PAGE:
The time is now for the Assembly to speak with a unified voice to say that we understand the impact of climate breakdown and that we are doing something about it for the sake of those who will inherit the earth long after we are gone. This is not just about commitments made in past political agreements; this is about our shared future. A very wise man once said, "You can't fix the roof when it's raining". This climate Bill will give Northern Ireland the tools to ensure that we are watertight. Join us and fight for your children's future and vote in favour of the Bill.
I almost feel a bit incompetent following that great speech by Miss Woods.
I support this historic Second Stage of the Climate Change Bill. I also acknowledge the concerns because that, too, is our responsibility. This is primary legislation; it is not prescriptive. It provides a legislative basis and a mandate to build a climate policy. It is a process, not an event. A process that, I hope, will enable stakeholders from all sides of the debate to contribute to and shape that policy.
Clause 1 provides for the declaration of a climate emergency from the date of Royal Assent. It is an acknowledgement that climate change exists, and it fully supports government to address the biggest issue of our time, one that has transcended generations and which will outlive each of us. We owe it to future generations to do what we can to prevent the further decline of our environment and to give children and young people, and those yet to be born, a fighting chance of climate recovery.
Clause 2 relates to the creation of climate action plans, with details to address the challenges of climate change in Northern Ireland. A plan must be laid before the Assembly within three years of enactment of the Bill, and every five years thereafter — a clear path of action. Those plans must be approved by the Assembly and achieve the overriding climate objective of net zero carbon. Scrutiny is the key to democracy. It is not there to undermine; it is there to improve and strengthen.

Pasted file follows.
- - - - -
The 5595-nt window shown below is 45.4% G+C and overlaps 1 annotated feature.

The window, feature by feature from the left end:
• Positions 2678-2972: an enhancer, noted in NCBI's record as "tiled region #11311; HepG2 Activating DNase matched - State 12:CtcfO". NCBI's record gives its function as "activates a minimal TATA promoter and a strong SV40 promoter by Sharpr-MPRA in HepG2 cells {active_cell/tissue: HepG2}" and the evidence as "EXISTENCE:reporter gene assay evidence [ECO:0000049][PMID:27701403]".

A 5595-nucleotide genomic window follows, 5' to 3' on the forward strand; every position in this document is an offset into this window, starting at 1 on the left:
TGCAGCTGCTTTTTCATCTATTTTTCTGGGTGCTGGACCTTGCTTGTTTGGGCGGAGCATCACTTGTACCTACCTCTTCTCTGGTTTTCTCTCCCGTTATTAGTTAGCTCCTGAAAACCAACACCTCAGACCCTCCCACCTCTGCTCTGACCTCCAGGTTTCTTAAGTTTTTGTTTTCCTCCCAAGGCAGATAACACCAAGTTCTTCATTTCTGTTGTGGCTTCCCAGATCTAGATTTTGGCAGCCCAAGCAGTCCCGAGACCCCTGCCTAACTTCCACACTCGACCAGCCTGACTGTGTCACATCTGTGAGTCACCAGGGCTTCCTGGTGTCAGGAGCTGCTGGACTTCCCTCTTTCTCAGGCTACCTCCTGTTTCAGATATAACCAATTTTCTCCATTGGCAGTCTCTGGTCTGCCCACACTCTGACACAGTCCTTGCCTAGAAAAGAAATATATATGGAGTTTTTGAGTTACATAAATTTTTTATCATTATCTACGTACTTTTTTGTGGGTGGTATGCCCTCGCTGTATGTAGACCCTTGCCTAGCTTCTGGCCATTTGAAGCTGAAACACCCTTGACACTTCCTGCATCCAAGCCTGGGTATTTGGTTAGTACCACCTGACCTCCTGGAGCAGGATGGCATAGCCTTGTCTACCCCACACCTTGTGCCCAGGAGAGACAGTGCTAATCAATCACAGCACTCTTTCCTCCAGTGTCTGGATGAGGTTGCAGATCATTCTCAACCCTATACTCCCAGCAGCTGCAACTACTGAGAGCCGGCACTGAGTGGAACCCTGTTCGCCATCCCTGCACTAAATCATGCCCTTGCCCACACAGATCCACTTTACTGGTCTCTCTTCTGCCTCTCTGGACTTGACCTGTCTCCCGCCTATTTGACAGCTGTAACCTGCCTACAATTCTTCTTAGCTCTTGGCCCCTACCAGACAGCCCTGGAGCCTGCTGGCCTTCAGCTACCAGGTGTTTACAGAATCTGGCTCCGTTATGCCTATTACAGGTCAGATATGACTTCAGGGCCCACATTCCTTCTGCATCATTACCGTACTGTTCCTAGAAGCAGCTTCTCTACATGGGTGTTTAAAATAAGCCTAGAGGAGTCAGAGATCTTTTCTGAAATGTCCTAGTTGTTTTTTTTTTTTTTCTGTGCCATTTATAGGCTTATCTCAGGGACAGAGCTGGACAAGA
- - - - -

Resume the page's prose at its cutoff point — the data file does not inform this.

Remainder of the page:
Clauses 5 to 10 and schedules 1 and 2 establish a Northern Ireland climate office and a Northern Ireland climate commissioner. It is interesting that the commissioner will be appointed by the Crown, on nomination by the Assembly, to allow maximum independence from government. That is important because it means that politics cannot come into this and that someone is dedicated to taking forward the climate needs of our society. All that demonstrates the Assembly's commitment to addressing climate change.
I represent a rural constituency in East Londonderry. A considerable number of farmers in the area have contacted me to share their concerns. Whether unfounded or not, there is genuine fear in the agricultural sector that they will be disproportionately impacted by the Bill, primarily because, they say, Northern Ireland is a livestock region. They tell me that that is due to our climate — poor weather — and our countryside not being conducive to arable farming because it is hilly and stony. Farmers say that much of our land is only good for grazing. To be honest, I really do not know, and I am not sure about it. However, I will not claim to know more about farming land than farmers do, so it is important that we listen to all stakeholders, if only to reassure them.
Like other Members, I have spent much time speaking with farmers and groups such as the Ulster Farmers' Union over these past few weeks. They expressed many concerns, but, in fairness, they also acknowledged the need for climate change legislation and argued that they are ahead in trying to find solutions to the climate problems. For example, a farmer in my constituency collects tyres to be reused by being processed into mattresses. He tells me that, as a main method of disposal, the majority of tyres in Northern Ireland will either end up on bonfires or on a very big bonfire across the world. Huge ships collect this waste from Belfast and take the problem elsewhere, despite the fact that a local business offers a local environmental solution. When that farmer presented his idea to statutory agencies, it was dismissed.